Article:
There have also been family members and friends who have come alongside of us on this autism journey. A simple meal brought, someone to help you with groceries, or just a text to check in can brighten a special needs parent’s day. For those who have poured themselves out to support and love our family, you have made all the difference.

3. You can and would do what I do. Many times people say, “I couldn’t do what you do.” But the truth is, yes, you would. There is no manual for this special needs parenting life. I didn’t go to college for this, wasn’t prepped or prepared for this. But every day the sun rises and we make sure to the best of our ability that we do the very best we can. We love and care, we fight for our child’s rights, we push him to do his best, we surround him with those who believe in him, and we pray. We pray big, God sized prayers. You just never know what you are capable of doing until it’s the very thing you are given to do.

We don’t operate out of some sort of special needs expertise, but rather out of a place of unconditional love. We depend heavily on the Lord to see us through and others to encourage and support us along the way. It is because of these things that we are able to walk this autism journey. We are not alone.

“So do not fear, for I am with you; do not be dismayed, for I am your God. I will strengthen you and help you; I will uphold you with my righteous right hand.” –Isaiah 41:10

First published for my partners at Joni &Friends and Irresistible Church at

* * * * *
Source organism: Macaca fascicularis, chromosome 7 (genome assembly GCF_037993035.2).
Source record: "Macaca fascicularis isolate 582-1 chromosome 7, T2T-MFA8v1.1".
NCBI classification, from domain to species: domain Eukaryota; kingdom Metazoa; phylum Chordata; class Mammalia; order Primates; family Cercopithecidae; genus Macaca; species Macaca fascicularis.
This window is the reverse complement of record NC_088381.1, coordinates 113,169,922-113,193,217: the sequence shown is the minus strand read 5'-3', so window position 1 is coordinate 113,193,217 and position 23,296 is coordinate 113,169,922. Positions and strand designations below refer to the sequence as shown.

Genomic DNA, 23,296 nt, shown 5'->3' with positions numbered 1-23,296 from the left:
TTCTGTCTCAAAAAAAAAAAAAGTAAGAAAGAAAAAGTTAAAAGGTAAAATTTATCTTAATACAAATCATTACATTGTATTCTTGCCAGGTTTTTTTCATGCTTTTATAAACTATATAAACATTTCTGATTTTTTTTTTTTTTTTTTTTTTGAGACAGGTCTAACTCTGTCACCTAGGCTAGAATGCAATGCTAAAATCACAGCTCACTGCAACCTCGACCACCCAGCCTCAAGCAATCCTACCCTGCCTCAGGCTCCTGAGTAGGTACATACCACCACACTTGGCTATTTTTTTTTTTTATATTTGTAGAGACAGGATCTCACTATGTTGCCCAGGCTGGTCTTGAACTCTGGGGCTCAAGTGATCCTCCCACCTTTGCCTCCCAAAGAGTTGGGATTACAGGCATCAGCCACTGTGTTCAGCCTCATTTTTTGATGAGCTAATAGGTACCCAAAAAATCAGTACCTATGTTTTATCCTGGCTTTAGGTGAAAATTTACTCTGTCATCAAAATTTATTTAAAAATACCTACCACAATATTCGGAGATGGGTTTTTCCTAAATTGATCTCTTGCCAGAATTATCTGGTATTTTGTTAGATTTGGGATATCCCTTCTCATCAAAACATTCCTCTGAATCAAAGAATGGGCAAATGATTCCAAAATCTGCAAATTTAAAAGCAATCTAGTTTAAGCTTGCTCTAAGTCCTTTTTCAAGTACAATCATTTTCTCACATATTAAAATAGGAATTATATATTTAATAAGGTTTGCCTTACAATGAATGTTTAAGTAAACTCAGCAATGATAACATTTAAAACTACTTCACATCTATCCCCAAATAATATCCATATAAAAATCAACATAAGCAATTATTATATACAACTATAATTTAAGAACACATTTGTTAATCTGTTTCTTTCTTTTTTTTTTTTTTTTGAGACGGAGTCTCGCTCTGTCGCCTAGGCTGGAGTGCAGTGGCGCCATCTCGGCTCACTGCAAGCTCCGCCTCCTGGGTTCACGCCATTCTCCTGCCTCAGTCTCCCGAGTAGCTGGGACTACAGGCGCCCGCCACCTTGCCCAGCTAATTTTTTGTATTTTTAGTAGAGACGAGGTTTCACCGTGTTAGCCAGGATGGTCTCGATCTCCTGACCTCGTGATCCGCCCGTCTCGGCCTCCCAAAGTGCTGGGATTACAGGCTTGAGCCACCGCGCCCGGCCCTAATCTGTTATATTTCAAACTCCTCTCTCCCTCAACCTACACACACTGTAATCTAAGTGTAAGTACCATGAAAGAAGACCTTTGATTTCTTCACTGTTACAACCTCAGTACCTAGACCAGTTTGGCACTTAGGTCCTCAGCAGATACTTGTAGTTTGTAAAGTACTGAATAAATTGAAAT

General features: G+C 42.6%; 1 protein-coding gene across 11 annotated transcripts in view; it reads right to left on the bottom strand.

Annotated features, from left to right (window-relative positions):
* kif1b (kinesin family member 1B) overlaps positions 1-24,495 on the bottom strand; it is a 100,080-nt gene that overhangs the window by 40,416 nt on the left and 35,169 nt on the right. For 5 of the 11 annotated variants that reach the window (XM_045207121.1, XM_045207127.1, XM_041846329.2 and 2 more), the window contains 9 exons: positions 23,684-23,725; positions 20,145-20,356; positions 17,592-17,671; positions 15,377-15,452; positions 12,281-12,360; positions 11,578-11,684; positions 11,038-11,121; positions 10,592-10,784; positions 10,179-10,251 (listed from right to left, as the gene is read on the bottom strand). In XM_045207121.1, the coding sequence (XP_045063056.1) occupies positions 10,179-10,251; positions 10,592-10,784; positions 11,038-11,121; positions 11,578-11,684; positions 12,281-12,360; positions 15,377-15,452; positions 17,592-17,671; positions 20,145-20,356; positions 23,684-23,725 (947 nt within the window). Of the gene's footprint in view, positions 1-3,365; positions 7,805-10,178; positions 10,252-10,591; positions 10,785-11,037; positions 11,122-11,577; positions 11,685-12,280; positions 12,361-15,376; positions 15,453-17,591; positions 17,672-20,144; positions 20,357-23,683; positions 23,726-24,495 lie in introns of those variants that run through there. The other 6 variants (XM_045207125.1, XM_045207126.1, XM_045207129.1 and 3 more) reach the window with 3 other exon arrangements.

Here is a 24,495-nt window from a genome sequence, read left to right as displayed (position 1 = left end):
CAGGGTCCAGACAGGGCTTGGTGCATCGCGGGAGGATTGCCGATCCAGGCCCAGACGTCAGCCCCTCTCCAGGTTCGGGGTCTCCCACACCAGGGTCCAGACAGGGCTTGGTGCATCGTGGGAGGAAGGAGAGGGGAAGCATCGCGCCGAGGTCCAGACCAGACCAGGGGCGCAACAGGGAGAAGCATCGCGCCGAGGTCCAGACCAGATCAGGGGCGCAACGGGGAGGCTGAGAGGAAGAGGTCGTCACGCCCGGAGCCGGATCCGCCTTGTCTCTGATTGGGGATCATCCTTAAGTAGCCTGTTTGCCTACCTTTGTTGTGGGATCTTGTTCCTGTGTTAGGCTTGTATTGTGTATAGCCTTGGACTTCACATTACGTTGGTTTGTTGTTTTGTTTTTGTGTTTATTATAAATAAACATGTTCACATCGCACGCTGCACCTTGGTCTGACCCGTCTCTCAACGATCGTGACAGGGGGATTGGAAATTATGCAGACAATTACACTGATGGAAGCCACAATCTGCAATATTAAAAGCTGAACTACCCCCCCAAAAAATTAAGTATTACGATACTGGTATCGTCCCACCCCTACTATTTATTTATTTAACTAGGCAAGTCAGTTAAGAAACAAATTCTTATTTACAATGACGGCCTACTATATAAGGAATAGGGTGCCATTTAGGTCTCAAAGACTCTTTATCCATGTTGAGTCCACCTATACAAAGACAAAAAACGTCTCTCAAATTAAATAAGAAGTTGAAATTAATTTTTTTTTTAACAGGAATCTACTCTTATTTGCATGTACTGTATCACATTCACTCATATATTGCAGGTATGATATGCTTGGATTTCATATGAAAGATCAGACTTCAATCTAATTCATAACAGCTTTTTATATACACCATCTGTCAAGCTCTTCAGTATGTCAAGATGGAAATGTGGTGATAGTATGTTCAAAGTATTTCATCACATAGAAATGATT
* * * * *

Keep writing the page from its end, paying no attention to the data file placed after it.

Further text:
https://irresistiblechurch.org/say-dont-know/

When it All Goes Wrong

I know your heart, dear parent of a special needs child. I know how it feels when it all goes wrong. I understand those moments that make you hit your knees to plead with the Lord on behalf of your child. I know the cry of the parent who feels they have tried it all and yet frantically searches for anything that might provide a new breakthrough.

I’ve been there when it all goes wrong. When this year’s obstacle was last year’s victory.  When one step forward seems to make everything else take three steps back. You find yourself scrambling to hold it together. We want to fix it, try this, and try that. We collect our tired bodies and heave ourselves into bed just to try it all over again tomorrow—cleaning up the brokenness when it all goes wrong.

Dear parent of a special needs child, we can find ourselves on a slippery slope, you and I. Dark moments can lead to discouragement and despair. There are two things we must establish in our hearts and minds early so that when it all goes wrong, we stay strong.

1 Flaws today do not determine failure in the future.

As my son struggled to the ground in an aggressive meltdown, my heart sank. In that moment, I was consumed with worry for his future. My head began to spin with all the what ifs. We often believe the lie that our child’s rough moment equals a rough day, that his rough day means he had a rough week, and one rough week ruins our entire month. We fret about the future as we evaluate the flaws. When it all goes wrong, one moment turns into an eternity. When it all goes wrong, we must pick ourselves up and remember that this was just one moment. We must press on. We must spur our children on and help them overcome. We must remind ourselves that God holds the future of our children in His sovereign hands, and we need to trust Him with that. Flaws today do not determine failure in the future, instead they cause us to readjust and trust.

“So do not fear, for I am with you; do not be dismayed, for I am your God. I will strengthen you and help you; I will uphold you with my righteous right hand.” Isaiah 41:10 (NIV)

2.God’s got a bigger plan than you.